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Learning Python 3.0 through Switch CLI

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Cisco Employee

If you’re like me and are familiar with switch CLI like the back of your hand, this is a handy method to learn a bit of Python. Being a powerful scripting language, Python is commonly used in many scripting tools and SDKs (software development toolkits) for network automation. It might seem counterintuitive to learn Python through switch CLI since its purpose is to avoid the use of traditional CLI. However, understanding Python directly through the switch CLI helps a user understand how to manipulate various functions and data structures available within a switch, and opens the door to more nuanced scripting.

The example below is specific to NX-OS, but even if your background is in IOS-XE or IOS-XR, you might be able to draw parallels from it.

Cisco Nexus switches have a Python interpreter installed on them. It can be accessed from the switch CLI by typing “python” from privileged EXEC mode. The Python interpreter can be used for programmatic access to the switch to perform various tasks including POAP (power-on auto provisioning) and EEM (embedded event manager). Python calls to the switch return data in the JavaScript Object Notation (JSON) format. This allows us to do a lot with the data since JSON is widely used with many network configuration protocols.

Before we begin, let us talk versions. Cisco NX-OS Software Release 9.3(5) releasing shortly will have two versions of Python available natively. Typing “python” into the switch CLI takes us to the Python 2.0 interpreter which runs Python 2.7.11. The command “python3” invokes a new Python 3.0 interpreter which will be released with NX-OS 9.3(5). This runs Python 3.7.3. 

n9300v# python

Warning: Python 2.7 is End of Support, and future NXOS software will deprecate
python 2.7 support. It is recommended for new scripts to use 'python3' instead.
Type "python3" to use the new shell. 

Python 2.7.11 (default, Jun  4 2020, 09:48:24) 
[GCC 4.6.3] on linux2
Type "help", "copyright", "credits" or "license" for more information.
>>>

n9300v# python3
Python 3.7.3 (default, Nov 20 2019, 14:38:01) 
[GCC 5.2.0] on linux
Type "help", "copyright", "credits" or "license" for more information.
>>> 

Note: To exit the Python interpreter and return to the NX-OS prompt, use exit() or Ctrl-D.

Let us take a short detour into some of the ways that Python 2 and Python 3 differ. Python 2 is widely deployed in many applications. However, it is now considered a legacy version and Python 3 is the current version used in programming. Most of today’s development efforts involve creating libraries in Python 3, however, many libraries that were created in Python 2 are not forward-compatible.  Python 2 stores strings in the ASCII format whereas Python 3 uses Unicode. And finally, here is an important numerical difference followed by a syntactical one: Python 2 rounds down calculations to the nearest whole number, while Python 3 does not (5/2 = 2 in Python 2 but 5/2 = 2.5 in Python 3). The print statement in Python 2 is replaced by a print function in Python 3. For example, print “hello” in Python 2 would be print (“hello”) in Python 3.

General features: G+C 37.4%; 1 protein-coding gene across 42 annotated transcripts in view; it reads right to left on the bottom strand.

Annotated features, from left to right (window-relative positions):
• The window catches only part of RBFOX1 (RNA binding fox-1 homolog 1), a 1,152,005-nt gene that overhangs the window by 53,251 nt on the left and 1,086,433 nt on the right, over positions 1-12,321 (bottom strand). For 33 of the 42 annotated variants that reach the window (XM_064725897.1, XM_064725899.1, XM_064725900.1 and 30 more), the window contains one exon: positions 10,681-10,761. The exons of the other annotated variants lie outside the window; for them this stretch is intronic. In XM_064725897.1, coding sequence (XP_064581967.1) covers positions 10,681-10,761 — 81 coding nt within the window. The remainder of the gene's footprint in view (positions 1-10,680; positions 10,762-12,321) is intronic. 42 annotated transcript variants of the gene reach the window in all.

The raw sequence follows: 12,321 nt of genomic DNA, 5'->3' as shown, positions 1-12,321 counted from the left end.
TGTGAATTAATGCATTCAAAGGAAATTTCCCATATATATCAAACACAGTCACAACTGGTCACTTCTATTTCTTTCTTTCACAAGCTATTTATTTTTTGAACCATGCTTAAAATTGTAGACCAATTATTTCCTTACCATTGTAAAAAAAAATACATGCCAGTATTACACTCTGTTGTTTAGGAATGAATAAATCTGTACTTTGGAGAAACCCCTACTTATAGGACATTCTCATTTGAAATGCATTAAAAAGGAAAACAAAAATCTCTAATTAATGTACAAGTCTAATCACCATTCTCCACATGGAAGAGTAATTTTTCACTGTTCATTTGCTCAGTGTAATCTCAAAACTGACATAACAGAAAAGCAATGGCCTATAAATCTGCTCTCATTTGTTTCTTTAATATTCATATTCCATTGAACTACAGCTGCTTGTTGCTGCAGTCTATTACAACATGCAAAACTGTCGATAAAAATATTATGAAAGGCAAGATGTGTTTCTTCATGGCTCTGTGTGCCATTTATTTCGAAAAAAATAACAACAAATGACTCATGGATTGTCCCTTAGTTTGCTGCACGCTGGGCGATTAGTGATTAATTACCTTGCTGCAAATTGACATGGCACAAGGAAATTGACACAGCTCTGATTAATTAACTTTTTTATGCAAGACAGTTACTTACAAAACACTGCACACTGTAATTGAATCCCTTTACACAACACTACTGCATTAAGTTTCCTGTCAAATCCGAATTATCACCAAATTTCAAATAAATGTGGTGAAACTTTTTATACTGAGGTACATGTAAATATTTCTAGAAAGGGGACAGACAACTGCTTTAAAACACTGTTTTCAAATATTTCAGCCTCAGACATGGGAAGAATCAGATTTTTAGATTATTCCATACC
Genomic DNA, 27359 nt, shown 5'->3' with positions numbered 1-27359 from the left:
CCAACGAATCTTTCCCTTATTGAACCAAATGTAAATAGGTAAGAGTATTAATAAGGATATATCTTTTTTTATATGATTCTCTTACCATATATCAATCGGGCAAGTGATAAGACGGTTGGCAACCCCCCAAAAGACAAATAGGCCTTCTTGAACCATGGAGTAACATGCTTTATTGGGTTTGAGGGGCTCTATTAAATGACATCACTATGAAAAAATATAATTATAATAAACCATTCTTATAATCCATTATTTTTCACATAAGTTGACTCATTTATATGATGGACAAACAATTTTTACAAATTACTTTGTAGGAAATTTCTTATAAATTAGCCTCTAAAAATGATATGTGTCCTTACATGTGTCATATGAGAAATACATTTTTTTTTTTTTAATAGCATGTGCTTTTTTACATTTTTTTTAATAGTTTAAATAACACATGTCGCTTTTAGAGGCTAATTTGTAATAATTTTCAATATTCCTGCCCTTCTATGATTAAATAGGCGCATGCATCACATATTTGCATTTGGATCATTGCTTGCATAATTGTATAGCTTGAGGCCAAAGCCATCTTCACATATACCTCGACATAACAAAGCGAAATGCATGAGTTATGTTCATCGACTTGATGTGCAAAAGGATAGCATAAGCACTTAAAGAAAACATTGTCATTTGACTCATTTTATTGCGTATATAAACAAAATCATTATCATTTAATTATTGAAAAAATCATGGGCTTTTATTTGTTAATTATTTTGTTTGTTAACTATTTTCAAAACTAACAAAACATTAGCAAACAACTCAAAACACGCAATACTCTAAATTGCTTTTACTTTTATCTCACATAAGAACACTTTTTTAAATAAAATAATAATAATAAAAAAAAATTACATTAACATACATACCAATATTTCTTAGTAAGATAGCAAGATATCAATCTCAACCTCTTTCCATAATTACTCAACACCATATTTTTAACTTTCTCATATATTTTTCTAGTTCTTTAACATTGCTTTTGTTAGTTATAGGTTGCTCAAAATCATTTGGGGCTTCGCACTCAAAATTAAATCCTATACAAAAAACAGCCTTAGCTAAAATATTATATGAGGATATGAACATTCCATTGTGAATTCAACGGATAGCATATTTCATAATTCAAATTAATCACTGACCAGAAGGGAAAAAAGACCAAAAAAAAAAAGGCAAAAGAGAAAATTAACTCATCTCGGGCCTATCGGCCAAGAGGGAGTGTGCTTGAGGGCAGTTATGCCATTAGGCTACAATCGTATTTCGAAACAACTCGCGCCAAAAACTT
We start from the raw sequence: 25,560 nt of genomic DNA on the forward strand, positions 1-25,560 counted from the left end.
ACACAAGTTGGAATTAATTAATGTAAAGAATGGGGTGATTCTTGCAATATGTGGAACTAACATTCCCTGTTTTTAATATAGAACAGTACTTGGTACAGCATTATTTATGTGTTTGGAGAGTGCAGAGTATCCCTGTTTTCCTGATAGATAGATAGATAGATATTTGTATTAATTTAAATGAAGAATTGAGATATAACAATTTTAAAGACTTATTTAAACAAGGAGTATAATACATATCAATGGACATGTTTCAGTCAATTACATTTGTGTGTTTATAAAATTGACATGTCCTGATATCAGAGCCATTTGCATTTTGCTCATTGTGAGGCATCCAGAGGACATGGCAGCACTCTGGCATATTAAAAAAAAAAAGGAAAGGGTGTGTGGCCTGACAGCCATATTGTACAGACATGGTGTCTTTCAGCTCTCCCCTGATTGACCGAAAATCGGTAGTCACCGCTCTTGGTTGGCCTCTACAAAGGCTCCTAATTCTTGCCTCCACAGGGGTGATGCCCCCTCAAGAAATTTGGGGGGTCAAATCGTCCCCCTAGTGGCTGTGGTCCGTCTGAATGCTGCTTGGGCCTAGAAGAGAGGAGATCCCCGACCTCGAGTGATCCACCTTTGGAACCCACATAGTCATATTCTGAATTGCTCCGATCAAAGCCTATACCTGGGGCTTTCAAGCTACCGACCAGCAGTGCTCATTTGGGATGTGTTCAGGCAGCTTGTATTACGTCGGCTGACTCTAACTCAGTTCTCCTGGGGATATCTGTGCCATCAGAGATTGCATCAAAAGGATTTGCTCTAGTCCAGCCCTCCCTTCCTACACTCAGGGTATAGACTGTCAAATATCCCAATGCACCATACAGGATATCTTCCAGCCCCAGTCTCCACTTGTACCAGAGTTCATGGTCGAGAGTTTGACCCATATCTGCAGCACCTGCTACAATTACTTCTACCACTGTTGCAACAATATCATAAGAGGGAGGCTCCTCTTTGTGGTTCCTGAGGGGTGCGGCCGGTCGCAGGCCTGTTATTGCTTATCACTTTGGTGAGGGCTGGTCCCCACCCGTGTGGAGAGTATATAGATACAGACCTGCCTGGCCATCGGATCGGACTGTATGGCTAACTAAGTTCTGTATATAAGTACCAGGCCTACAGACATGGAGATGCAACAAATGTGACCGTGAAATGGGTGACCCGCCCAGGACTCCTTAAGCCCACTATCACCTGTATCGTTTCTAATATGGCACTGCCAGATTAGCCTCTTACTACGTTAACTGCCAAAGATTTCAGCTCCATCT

From the above synopsis, it is clear that Python 3 is the way forward. So, let us begin!

We begin by typing “show interface brief” on a switch. We would like to view all the interfaces that are up. This is what the output looks like:

n9300v# show interface brief | i up
mgmt0  --     up     172.25.74.84                   1000    1500    
Eth1/1     --      eth  routed up      none         1000(D) --
Lo1           up         --
Lo5           up         --
Lo10          up         --
n9300v# 

Next, we go into the Python 3 interpreter and do a CLI import.

n9300v# python3
Python 3.7.3 (default, Nov 20 2019, 14:38:01) 
[GCC 5.2.0] on linux
Type "help", "copyright", "credits" or "license" for more information.
>>> 
>>> from cli import *

The CLI module contains methods that can allow a user to execute show or config CLI commands from Python. 

For example,

>>> cli("show run interface mgmt0")
'\n!Command: show running-config interface mgmt0\n!Running configuration last done at: Fri Jun 26 10:29:36 2020\n!Time: Tue Jun 30 09:45:19 2020\n\nversion 9.3(5) Bios:version  \n\ninterface mgmt0\n  vrf member management\n  ip address 172.25.74.84/23\n\n'
>>> 
>>> cli('configure terminal ; interface loopback 10 ; no shut')